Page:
Every Hive Needs a Queen

When I inspected my hives last month, one had a missing queen. How did I know? No eggs! If their are no eggs, soon you won’t have a hive. Worker bees (immature females) live less than 40 days. I had to act quickly.

I ordered a queen from the bee store near 107 and Pflumm on Monday, June 3rd. She arrived on Thursday, June 6th in a small crate, 1 x 3 inches (pictured above.) She also came with four attendants who constantly fed and stroked her.

She sported a green dot painted on her by the seller. Green is the color code for 2024. Each year has a different color. That way she’s easy to spot in the hive and the beekeeper knows how old she is. Unlike her immature sisters, she usually lives three years.

On Saturday, June 8, I placed her and her attendants in the hive in her little box. One end was filled with solid sugar. If I’d placed her there without the box, the resident bees would have killed her because she  smelled different to them. By the time they have chewed the sugar away, they are familiar with her scent.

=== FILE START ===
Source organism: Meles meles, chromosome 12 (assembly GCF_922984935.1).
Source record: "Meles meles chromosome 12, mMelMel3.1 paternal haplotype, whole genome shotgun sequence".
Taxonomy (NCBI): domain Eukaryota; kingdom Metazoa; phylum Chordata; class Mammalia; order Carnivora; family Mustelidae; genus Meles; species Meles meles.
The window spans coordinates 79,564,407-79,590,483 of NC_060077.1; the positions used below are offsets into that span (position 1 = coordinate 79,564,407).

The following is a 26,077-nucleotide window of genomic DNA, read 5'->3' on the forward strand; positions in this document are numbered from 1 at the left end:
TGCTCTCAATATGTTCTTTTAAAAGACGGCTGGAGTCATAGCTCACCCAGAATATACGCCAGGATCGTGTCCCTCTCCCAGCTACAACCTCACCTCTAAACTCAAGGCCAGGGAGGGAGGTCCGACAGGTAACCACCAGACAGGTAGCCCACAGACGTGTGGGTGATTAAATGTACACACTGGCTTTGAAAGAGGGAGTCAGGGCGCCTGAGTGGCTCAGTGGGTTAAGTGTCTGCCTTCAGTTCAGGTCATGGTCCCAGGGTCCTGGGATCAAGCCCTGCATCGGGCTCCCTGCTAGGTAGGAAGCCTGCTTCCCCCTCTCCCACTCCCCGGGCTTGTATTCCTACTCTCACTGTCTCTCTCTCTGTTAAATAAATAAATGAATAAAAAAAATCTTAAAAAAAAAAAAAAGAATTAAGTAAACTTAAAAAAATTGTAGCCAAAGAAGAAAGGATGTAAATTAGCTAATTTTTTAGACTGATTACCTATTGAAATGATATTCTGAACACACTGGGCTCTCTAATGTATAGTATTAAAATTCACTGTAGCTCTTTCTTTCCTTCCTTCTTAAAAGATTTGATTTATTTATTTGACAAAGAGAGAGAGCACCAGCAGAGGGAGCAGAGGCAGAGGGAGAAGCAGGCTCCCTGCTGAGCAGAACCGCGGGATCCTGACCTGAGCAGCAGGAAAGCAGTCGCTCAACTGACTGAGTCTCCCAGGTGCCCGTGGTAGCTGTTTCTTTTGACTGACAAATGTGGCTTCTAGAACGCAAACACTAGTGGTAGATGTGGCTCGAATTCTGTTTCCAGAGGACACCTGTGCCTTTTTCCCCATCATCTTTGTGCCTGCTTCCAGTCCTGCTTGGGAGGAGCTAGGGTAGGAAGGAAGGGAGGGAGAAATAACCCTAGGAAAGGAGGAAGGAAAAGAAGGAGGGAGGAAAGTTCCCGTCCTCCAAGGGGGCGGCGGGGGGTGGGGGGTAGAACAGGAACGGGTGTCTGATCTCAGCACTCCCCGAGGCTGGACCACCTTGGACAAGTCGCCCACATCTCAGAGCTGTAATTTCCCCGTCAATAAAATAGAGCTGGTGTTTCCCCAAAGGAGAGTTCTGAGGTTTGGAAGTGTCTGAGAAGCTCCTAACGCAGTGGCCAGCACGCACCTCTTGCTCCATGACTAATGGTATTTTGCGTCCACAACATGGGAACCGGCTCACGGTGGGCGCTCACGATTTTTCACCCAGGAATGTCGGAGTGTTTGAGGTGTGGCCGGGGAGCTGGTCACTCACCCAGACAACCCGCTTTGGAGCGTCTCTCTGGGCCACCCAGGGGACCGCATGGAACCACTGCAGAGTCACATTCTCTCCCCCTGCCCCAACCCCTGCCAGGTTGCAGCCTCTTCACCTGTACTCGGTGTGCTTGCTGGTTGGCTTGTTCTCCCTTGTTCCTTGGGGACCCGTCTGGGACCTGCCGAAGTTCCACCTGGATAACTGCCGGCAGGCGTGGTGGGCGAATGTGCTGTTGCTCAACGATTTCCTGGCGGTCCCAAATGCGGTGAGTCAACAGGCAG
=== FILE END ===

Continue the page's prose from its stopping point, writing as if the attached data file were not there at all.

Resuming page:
Before I had even placed her in the hive, two drones (male bees) lit on her cage with great interest. As soon as she emerged, she would take flight to mate with several males and then return to the hive after a week and begin her life purpose of laying up to 2,000 eggs a day. She only had fourteen days from birth to complete this mating flight. 

On June 12, I checked the hive. Her shipping crate was empty so she was probably on her mating flight. I checked for eggs in the hive on June 22 and found evidence she had returned. Hallelujah! I hope she has a long, good life!


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